Avid.ly’s CEO Xie Feng on Redefining Game Ad Monetization

By Mobvista 2017-12-06

Personalization needs to be exactly different for each person

On the 2nd of November Mobvista held its ‘Monetization and Data Operation event’ as part of the GMGC event in Chengdu. Pitched at the 1,000 game developers attending, the aim of the event was to share the latest developments in  game ad monetization.

Xie Feng, CEO of Avid.ly, a well-known mobile games publisher, delivered a keynote speech entitled “Redefining Game Ad monetization” and shared his own perspectives on effective ad monetization.

Hi, everyone! I’m Xie Feng, CEO of Avid.ly. I’m honored to be here today and talk about game monetization with all of you.

Last July I visited a very large games company whose revenues come from in-app payments rather than ad monetization. When I spoke to the senior team they told me that they had decided to not use advertising to monetize their app because they felt it would have an impact on the user experience, and anyway, the in-app revenues were pretty good, so it wasn’t a priority.

Last month I went to visit them again, and found that they had changed their minds and had embraced ad monetization. Talking to them, I estimated that by implementing ads in a scientific way that didn’t impact the gameplay experience, the daily revenue could increase five-fold. In real terms, this meant that the company’s game ad revenue was potentially exceeding one hundred thousand dollars per day.

The reason I shared this story is to show that many game companies have misunderstandings about the advantages of ad monetization. The fact is, many companies generate great results through ad monetization in games.

For example, Chinese company Cheetah Mobile generates hundreds of thousands of dollars of ad revenues per day. Tuya, another quite low-profile Beijing-based game company, generates more than one hundred thousand dollars of revenues through ad monetization. Both at home and abroad, many teams generate considerable revenues through ad monetization. For example, the ad revenues of a company of a dozen people and focusing on single game can reach nearly USD$15 million a year.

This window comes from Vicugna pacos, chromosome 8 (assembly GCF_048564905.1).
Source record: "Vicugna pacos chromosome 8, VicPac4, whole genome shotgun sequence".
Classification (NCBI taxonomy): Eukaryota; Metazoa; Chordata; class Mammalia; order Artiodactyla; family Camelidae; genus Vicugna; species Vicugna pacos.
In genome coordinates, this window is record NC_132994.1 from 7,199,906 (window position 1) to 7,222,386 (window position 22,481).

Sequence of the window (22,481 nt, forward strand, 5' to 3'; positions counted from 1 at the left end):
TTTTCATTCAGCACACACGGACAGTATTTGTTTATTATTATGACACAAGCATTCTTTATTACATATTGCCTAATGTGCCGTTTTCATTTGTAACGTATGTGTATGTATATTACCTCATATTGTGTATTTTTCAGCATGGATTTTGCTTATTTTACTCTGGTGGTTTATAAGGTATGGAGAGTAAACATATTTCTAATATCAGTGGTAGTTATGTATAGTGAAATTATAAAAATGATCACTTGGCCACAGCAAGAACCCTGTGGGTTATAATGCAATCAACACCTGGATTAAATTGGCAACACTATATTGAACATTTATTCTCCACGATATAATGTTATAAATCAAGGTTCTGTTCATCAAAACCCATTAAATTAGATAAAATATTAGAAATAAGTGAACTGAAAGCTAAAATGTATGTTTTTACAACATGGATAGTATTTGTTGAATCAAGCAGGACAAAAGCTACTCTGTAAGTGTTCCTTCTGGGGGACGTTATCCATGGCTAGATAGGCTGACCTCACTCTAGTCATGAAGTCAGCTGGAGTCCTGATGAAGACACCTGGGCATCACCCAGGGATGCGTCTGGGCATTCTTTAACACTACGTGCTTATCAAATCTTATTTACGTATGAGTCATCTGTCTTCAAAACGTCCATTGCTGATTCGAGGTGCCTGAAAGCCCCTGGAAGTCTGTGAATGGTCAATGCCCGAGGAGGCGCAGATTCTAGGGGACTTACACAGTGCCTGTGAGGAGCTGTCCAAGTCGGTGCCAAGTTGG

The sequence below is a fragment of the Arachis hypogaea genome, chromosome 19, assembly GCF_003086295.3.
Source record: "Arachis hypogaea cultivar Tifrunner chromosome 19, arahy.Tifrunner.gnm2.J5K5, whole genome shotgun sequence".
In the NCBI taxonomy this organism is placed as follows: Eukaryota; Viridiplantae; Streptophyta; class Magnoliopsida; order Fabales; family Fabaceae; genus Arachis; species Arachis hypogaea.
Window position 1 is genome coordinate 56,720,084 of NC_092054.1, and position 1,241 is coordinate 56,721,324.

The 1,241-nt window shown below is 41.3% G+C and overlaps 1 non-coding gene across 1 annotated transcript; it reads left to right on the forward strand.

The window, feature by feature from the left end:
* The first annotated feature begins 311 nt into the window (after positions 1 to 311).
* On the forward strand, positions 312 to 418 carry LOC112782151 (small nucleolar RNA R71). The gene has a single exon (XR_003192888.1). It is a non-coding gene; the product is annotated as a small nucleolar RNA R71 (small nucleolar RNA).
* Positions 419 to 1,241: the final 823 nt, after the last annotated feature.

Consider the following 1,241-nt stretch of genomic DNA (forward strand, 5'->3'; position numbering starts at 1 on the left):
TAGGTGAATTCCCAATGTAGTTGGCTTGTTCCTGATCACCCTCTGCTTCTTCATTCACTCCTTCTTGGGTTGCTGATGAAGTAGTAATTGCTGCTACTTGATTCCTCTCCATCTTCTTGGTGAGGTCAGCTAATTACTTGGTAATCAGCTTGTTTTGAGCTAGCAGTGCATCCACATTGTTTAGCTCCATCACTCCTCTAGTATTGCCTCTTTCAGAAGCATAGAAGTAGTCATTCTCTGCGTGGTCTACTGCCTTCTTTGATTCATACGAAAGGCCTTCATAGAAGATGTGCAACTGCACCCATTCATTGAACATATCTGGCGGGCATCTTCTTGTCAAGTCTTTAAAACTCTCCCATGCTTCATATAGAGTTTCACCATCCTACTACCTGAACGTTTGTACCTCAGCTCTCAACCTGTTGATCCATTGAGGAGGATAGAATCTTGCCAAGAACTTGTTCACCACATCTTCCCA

So, many companies, products and teams have achieved great success through ad monetization. But most of these companies don’t pay much attention to PR, so we don’t hear much about them.

There’s also emerging companies, like Avid.ly, that see ad monetization as an important part of becoming globally successful. At present, our games make more than USD$15,000 per day. We’ve seen for ourselves that games can achieve great success by ad monetization.

Let’s look at what gamers feel about ad monetization. 78% of users are in favor of rewarded video ads. Next, let’s look at the size of the market. 60% of games worldwide have introduced ad monetization, 30% of which monetize purely through advertising, without any form of in-app payments. This means that 30% of games are monetization through pure ads, and 30% through both in-app payments and ads.

Interstitial ads account for the largest market share (40%) of worldwide game ad monetization. Rewarded videos now account for 30% of game ad monetization. But by 2020, it’s estimated that more than 70% of game ad revenues will come from video and rich media.